Increasing opportunities for Indigenous people in the workplace: the business community must play a lead role
Diverse perspectives lead to innovation and improved results for individuals, businesses and Canada
Widening the Circle: Increasing Opportunities for Indigenous people in the workplace-a report that follows Deloitte’s Dialogue on Diversity roundtables.
Toronto, April 10, 2013 — Indigenous people under the age of 30 represent the fastest-growing segment of Canada’s labour force. Deloitte has released a report with recommendations on how Canadian companies and the Indigenouscommunity can create stronger connections, improve relations and launch the careers of thousands of people.
Widening the circle: Increasing opportunities for Indigenous people in the workplace underscores the importance of a long-term commitment to building relationships between Indigenous people and business. It also highlights the need for greater collaboration, improved education and skills training, accommodation and cultural understanding.
“Creating inclusive workplaces is a responsibility we all share,” says Jane Allen, Partner and Chief Diversity Officer at Deloitte. “We hope our report inspires conversations, but more importantly, inspires action from Canadian companies that will provide Indigenous people with access to a wide range of careers and meaningful advancement opportunities.”
Addressing educational and hiring issues
According to the report, significant gaps in the education system make it hard to complete the formal education required by employers. There are limited opportunities to learn about careers beyond those traditionally aspired to in Indigenous communities, and there is little support available to navigate corporate systems. Once hired, Indigenous people can experience isolation and unfamiliarity with cultural norms. The absence of Indigenous colleagues and Indigenous role models in senior positions can contribute to retention challenges.
On the employer side, inflexible company hiring practices make it difficult to consider a wider range of qualifications and experience, while limited resources may be making it difficult to foster inclusive hiring and training practices. Misconceptions and old myths persist. At every opportunity, these attitudes must be dispelled through education and dialogue.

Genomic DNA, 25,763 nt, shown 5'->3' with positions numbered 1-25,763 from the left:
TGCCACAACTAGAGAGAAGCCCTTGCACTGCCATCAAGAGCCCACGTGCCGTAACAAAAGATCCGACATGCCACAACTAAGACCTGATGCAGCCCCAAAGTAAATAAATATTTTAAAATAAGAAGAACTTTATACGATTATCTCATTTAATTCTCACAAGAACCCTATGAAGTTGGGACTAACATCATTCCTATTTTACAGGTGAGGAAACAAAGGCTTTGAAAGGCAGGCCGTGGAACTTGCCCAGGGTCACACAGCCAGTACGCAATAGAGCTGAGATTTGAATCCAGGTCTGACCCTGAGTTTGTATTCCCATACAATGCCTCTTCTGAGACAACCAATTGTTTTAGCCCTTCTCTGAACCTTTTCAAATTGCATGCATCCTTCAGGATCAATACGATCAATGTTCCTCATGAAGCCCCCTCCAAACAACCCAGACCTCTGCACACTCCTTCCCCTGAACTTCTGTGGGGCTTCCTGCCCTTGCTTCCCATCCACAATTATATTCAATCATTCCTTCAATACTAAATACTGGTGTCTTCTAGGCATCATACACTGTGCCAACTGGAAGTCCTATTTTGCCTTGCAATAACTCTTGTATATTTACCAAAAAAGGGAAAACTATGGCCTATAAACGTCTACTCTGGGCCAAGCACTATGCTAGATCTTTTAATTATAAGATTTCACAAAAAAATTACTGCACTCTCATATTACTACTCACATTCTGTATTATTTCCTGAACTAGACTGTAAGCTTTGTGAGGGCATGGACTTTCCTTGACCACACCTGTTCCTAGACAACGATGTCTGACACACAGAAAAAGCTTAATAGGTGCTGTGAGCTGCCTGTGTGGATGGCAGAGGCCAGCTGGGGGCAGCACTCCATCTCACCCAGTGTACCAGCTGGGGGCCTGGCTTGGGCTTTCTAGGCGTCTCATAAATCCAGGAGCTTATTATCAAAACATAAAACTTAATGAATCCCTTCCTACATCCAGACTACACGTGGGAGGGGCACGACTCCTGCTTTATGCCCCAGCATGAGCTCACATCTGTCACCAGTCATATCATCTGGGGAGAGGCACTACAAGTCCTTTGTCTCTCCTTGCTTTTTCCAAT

This report follows a series of roundtable sessions called Dialogues on Diversity held in nine cities across Canada last year. Each session included representatives from the business community, educational institutes, community-based Indigenous organizations and Deloitte professionals. Participants brought firsthand perspectives and many were of Indigenous heritage.
“Through our dialogues, we heard about the challenges and explored solutions for creating closer and more effective ties between Indigenous people and business,” said Allen. “We hope to change the conversation so that a new story about Indigenous people in the workplace can be written — one full of ideas and opportunities for a bright future.”
Increasing opportunities with 10 best practices
Here are Deloitte’s top 10 best practices for increasing opportunities for Indigenous people in the workplace:
- Partner with high schools, colleges and universities.
- Provide students with internships to give them training/experience.
- Question standard job requirements.
- Review screening/hiring/advancement practices to recognize unconventional talent and cultural differences.
- Conduct company-wide cultural training.
- Hire more than one Indigenous person.
- Promote Indigenous people to senior roles.
- Assess business/employment practices that could provide barriers to Indigenous people.
- Develop an Indigenous hiring and retention strategy.
- Communicate and celebrate successes.
Deloitte, one of Canada's leading professional services firms, provides audit, tax, consulting, and financial advisory services. Deloitte LLP, an Ontario limited liability partnership, is the Canadian member firm of Deloitte Touche Tohmatsu Limited. Deloitte operates in Quebec as Deloitte s.e.n.c.r.l., a Quebec limited liability partnership.
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